Wednesday, February 4, 2015

London Calling

I can readily admit that my sports fandom verges on or surpasses the excessive much of the time. There is no disputing that. What has made me even more remarkable over the past 15 years, however, is the dedication I've shown to teams I've picked up based outside of the United States, namely Southampton FC and Geelong FC. As the Premier League has steadily increased in popularity on this side of the pond, that fascination with Southampton has gotten significantly less bizarre, though it still boggles many minds that I chose a team with little economic chance of ever winning a championship and zero cultural cache in the States. Most Americans jump for a team that actually gives them a chance at glory, the Manchester Uniteds or Chelseas of the world, or a team that should be competitive, but can still claim a hair of underdog status like Liverpool or, lately, Tottenham.

Southampton is a different breed. No one -- no one -- gives a damn about this team in the United States. The Saints are the British equivalent of a lovechild between the Kansas City Royals and Milwaukee Bucks, a forgotten small-market blip that has bursts of aw-shucks little-engine-that-could competitiveness buttressed by the cold hard truth that they will never consistently be able to play in the same sand box as the big boys. They have little relevance and little efficacy in the States and the only thing more remarkable to me about Southampton's back-to-back promotions to return to the Premier League a few years ago was the fact that three separate strangers actually mentioned it to me when they saw me at brunch proudly wearing my kit the morning Saints returned officially to the top flight.

The interim years were difficult not just because the team's fortune took a steep nosedive, which I've alluded to here before, but because it was that much more difficult to follow how it was doing. Back in 2008 and 2009 the Premier League wasn't consistently televised in the U.S. so one can only begin to imagine how difficult it was to watch matches down in the third division. I spent irrational amounts of time watching play-by-play tickets on BBC Sports' website and Twitter trying to painstakingly glean whatever nuggets of information I could. That I bothered to do all of this for a team that played in a mid-level British city an ocean away was all the more bizarre considering that, like my Geelong Cats of the AFL, I've never seen them play a match in person.

Well, that all changes on Saturday.

As I illustrated a few posts ago, I am pretty excited about my upcoming trip to the UK and jumped through many hurdles (namely sleep deprivation) to ensure I'd be able to see the second most important thing I would find there (the first is my sister, which may surprise some of you). In 48 hours I will be in London for the first time in 17 years, and in 72 hours I will be at Loftus Road Stadium to watch Southampton face QPR for my long-awaited Premier League premiere.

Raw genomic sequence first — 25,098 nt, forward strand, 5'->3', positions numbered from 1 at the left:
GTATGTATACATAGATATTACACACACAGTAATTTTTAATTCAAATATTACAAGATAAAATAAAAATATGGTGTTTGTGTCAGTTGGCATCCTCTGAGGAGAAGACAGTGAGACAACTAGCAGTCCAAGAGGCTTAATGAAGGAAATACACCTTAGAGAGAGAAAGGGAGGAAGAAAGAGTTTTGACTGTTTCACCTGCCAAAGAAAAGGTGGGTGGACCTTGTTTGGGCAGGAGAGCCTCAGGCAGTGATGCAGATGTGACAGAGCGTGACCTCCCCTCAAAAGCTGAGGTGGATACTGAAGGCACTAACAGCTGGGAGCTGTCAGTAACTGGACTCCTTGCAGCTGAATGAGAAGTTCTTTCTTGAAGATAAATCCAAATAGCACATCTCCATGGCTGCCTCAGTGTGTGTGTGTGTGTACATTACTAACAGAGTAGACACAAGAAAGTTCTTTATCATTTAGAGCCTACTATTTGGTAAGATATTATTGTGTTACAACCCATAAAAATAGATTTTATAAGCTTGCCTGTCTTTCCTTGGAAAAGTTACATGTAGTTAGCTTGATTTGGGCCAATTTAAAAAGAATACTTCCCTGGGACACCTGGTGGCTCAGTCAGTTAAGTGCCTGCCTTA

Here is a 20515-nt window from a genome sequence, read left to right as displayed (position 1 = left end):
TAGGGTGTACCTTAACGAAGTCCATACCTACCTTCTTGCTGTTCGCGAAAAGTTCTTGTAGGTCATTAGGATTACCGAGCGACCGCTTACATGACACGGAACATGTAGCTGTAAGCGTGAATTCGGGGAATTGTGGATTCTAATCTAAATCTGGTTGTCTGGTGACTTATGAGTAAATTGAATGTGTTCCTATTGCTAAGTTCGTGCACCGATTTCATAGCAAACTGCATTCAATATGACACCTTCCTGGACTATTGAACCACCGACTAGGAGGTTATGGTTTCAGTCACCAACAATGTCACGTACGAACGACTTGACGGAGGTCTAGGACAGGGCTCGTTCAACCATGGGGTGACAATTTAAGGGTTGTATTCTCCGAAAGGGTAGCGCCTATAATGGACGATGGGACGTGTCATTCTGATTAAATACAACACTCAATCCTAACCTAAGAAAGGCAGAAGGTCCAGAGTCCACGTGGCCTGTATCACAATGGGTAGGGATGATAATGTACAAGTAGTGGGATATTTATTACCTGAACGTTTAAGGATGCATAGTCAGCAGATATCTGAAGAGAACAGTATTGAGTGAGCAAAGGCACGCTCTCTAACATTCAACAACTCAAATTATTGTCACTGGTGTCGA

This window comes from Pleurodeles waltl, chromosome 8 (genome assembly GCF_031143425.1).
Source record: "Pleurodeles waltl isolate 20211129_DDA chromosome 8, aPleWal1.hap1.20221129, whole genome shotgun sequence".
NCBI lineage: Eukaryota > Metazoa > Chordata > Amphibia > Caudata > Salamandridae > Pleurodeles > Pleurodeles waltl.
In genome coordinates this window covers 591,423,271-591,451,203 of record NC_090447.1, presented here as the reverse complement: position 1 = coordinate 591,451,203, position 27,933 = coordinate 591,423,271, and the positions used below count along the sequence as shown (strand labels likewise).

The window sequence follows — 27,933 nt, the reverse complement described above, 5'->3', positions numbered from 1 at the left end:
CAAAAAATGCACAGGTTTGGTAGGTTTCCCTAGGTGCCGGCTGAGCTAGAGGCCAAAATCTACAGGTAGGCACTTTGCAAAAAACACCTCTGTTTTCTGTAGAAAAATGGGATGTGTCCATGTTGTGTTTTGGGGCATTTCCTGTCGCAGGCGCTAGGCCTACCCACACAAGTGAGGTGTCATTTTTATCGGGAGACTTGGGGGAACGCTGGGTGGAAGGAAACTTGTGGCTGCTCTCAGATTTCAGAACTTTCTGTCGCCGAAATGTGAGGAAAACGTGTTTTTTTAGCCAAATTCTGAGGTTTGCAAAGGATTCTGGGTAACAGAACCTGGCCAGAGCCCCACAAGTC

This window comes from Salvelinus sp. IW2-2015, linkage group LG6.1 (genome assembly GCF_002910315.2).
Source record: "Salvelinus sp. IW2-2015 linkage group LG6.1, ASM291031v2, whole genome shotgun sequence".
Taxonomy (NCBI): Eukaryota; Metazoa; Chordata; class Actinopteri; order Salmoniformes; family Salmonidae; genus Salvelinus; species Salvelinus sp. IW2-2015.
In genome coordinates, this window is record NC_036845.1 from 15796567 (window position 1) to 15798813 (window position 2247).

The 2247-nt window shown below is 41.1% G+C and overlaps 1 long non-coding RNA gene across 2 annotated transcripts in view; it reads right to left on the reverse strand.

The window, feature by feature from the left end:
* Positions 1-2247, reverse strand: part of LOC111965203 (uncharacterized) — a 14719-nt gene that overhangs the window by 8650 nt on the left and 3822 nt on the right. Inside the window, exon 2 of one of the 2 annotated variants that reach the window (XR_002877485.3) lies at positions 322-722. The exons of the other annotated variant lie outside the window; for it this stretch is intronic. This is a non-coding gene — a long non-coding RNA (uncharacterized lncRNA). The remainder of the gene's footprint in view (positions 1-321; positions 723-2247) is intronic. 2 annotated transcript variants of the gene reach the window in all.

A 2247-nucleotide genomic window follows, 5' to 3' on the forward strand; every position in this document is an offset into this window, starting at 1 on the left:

This comes at a stunningly good time. While I would have loved to see Saints play in person at some other point in my previous 13 years of following them, and would have pulled out the necessary stops to do so if I was in England, Southampton, despite a frustrating loss at home to Swansea on Sunday, is in the midst of its best season ever in the Premier League. They play exciting, attacking football under a genie of a manager, who has used his knowledge of other leagues across Europe to pluck the right plays needed to fulfill his strategy and make Southampton relevant in a season-long dogfight with bigger, richer breeds.

There hasn't been a more exciting time to follow this team since I began following it, with the possible exception of 2003's dream run to the FA Cup Final, in which Southampton came up short against Arsenal. Even that moment came in the beginning of my tenure following the south coast club -- I still have a strange affection for the names on that roster -- and the years in between have been about as fallow as can be.

This season, however, has been different. Southampton has been a mainstay in the top four all season (though the other shoe may yet be dropping), and huge wins literally and figuratively have dotted the results on the fixture list. Even if the Saints fail to stop in the top four and book a spot in next season's Champions League tournament, they will have delivered the thing that sports teams, at their heart, ought to claim as their true raison d'etre.

They give you a reason to care.

This is no longer one of those seasons where Southampton manages to avoid the relegation battle by sitting comfortably in mid-table and is on the beach with a month left to play and little reason to get your blood up. This is the first time in a long time Southampton is truly battling for something at the high end of the table in the top domestic league in the world. This is the best time to watch Southampton play week in and week out in recent memory.

Tomorrow night I will board a plane at JFK bound for Gatwick and I will wake up the next morning in England for the first time in nearly two decades. I won't be making my way to St. Mary's until five days later, but Saturday morning I will be making my way to Loftus Road Stadium where I will literally have a front-row seat to what is the best team on the planet right now that I call my favorite in the best stretch of top-flight football they've ever played.

The only thing more exciting than watching Southampton FC right now, is seeing it for the first time.

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